Prices End Down on Lack of Signs of Imminent Fed Move

NEW YORK - Crude-oil futures turned weaker Thursday, erasing early strong gains after Federal Reserve Chairman Ben Bernanke stopped short of signaling imminent new Fed action to stimulate the economy.

Mr. Bernanke said in Capitol Hill testimony that the Fed remained "prepared to take action" to protect the U.S. economy and financial system if stresses on the financial system escalate.

"He didn't say there was going to be any immediate further stimulus measures, so those who bought near the bottom are selling and wiping out gains" seen earlier in the day, said Gene McGillian, broker and analyst at Tradition Energy.

Crude oil moved higher in the day after China cut interest rates by 0.25 percentage point, the first such move since December 2008 to stimulate the economy of the world's second-biggest oil consumer. Gains built to a one-week intraday high above $87 on anticipation that Mr. Bernanke would offer clear signs of the Fed's intentions, but rapidly shed gains as the tempered testimony unfolded.

"It was a case of hopes being raised, hopes being dashed," said Andy Lebow, senior vice president of energy futures at Jefferies Bache.

Light, sweet crude oil for July delivery on the New York Mercantile Exchange settled 20 cents lower at $84.82 a barrel. Prices have gained 2% in the previous three days after falling Friday to $83.23 a barrel, the lowest level since Oct. 7. That drop capped an $18 decline during May that was spurred by worries of sliding oil demand.

ICE Brent crude oil for July settled 71 cents lower, at $99.93 a barrel Thursday.

Analysts said the oil market is placing greater focus on macroeconomic issues rather than on oil supply-demand fundamentals amid worries that a slowing Chinese economy and slumping demand elsewhere may dry up expected demand increases this year.

The International Energy Agency, the energy policy watchdog for the major industrialized nations, projects China will be the engine of global oil demand growth this year, accounting for 400,000 barrels a day of an expected world-wide rise of 800,000 barrels a day. The IEA projects European oil demand will drop by 300,000 barrels a day, while U.S. demand is expected to fall by 200,000 barrels a day.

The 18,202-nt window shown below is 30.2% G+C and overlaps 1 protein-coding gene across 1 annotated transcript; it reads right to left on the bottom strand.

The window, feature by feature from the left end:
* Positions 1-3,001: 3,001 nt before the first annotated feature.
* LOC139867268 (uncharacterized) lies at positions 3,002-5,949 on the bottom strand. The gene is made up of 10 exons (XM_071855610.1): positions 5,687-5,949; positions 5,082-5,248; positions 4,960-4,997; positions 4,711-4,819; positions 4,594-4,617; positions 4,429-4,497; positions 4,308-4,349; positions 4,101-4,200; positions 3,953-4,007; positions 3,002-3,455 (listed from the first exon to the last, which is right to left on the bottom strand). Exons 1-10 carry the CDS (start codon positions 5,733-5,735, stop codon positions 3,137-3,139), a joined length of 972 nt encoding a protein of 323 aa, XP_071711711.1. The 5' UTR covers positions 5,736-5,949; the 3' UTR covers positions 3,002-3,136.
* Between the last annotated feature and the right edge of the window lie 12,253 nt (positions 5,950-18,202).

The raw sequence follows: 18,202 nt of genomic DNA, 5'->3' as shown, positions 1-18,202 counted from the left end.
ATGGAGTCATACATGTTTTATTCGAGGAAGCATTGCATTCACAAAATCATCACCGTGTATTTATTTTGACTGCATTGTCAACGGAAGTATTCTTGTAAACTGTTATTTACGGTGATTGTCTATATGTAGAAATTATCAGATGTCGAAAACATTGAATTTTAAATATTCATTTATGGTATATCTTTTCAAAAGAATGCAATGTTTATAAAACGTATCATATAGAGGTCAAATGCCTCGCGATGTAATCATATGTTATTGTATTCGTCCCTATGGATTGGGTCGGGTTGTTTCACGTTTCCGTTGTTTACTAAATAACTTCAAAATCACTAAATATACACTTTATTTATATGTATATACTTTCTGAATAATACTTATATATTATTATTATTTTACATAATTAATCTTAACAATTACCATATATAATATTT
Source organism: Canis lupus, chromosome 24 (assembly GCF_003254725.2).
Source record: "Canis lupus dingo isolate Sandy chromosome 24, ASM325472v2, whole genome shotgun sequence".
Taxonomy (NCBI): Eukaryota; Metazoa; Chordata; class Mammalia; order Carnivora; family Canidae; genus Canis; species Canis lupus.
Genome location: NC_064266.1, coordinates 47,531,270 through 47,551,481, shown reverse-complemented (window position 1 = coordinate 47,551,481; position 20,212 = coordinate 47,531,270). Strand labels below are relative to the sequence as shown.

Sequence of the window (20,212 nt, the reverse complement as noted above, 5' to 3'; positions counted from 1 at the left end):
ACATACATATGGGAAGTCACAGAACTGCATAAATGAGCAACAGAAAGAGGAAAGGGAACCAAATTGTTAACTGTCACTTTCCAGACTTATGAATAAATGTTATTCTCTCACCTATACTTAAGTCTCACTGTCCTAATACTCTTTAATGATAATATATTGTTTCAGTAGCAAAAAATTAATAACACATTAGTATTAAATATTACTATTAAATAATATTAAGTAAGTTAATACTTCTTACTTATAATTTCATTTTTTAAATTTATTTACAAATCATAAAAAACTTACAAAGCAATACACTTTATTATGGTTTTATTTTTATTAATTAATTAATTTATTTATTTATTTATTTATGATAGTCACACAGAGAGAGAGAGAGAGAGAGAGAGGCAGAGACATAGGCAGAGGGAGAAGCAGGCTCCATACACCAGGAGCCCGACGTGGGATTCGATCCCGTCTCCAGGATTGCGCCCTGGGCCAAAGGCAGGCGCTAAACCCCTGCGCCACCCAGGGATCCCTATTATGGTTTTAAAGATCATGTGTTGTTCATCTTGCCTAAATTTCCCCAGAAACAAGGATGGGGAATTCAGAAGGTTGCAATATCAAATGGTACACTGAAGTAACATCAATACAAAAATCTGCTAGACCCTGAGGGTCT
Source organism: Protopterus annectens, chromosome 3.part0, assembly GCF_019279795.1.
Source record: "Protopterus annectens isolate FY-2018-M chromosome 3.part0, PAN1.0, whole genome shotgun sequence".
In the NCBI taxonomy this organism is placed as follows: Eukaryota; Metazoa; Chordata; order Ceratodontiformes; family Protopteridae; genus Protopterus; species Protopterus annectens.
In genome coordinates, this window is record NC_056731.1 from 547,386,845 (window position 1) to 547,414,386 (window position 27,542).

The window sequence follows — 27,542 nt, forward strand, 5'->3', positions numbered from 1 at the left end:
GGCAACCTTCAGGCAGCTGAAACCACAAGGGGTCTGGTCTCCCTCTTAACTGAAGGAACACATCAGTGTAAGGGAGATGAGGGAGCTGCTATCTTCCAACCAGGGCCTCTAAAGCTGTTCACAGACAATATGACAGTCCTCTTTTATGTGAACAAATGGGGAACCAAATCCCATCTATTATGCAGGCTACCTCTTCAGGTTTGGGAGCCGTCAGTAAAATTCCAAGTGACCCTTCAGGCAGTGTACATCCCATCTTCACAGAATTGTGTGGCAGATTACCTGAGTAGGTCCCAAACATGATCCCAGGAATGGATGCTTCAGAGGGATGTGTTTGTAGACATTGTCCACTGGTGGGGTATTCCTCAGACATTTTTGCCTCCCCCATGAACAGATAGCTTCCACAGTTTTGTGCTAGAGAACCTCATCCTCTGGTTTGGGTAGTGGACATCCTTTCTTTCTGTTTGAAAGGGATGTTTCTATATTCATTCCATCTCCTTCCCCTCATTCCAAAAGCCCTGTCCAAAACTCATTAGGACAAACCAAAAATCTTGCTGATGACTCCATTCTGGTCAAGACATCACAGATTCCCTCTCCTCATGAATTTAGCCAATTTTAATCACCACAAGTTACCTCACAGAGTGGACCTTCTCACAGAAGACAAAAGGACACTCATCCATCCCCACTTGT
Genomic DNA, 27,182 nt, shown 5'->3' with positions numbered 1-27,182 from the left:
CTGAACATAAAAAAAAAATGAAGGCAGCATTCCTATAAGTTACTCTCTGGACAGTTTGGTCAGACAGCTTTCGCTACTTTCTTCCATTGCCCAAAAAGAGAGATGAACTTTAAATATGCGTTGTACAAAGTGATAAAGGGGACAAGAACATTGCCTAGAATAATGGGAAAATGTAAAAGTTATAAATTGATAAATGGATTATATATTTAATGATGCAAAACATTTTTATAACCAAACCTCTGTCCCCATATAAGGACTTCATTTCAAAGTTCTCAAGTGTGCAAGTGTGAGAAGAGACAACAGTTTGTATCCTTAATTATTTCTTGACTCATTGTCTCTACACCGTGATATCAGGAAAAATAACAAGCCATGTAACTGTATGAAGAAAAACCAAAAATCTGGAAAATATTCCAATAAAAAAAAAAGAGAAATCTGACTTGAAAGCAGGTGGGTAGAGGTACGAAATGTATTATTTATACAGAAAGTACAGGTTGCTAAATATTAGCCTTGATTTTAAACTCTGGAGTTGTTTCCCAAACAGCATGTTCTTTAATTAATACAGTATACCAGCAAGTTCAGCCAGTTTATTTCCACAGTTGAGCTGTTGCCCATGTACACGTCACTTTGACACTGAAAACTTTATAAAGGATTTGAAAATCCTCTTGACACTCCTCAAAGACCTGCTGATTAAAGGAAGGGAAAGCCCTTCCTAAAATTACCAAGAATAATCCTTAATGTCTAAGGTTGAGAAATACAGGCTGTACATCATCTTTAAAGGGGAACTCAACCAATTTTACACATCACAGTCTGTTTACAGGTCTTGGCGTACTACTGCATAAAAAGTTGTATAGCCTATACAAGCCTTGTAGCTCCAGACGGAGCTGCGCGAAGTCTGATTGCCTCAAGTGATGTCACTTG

The Fed chairman said if China's economy slows, that would result in lower crude-oil prices, which be better for the U.S. economy.

The oil market has shrugged off high inventories and weak demand in the U.S., in a rebound from the recent heavy selloff. The Energy Information Administration reported Wednesday that U.S. crude oil stockpiles remain near 22-year highs, while inventories of gasoline and distillate fuel [diesel/heating oil] grew by more-than-expected levels because of sluggish demand in the world's largest oil consumer.

Reformulated gasoline blendstock futures for July settled 0.53 cent lower at $2.685 a gallon, while July heating-oil futures were 0.46 cent lower at $2.6671 a gallon.

Nymex July crude oil futures fell in after-hours trading, inspired by a decline in U.S. equities, said Peter Donovan, an oil trader at Vantage Trading. The contract traded to a low of $83.84 a barrel in electronic, after-hours business, down 98 cents from Thursday's settlement. The Dow Jones Industrial Average, which was up 111 points when crude settled, closed up 46 points.


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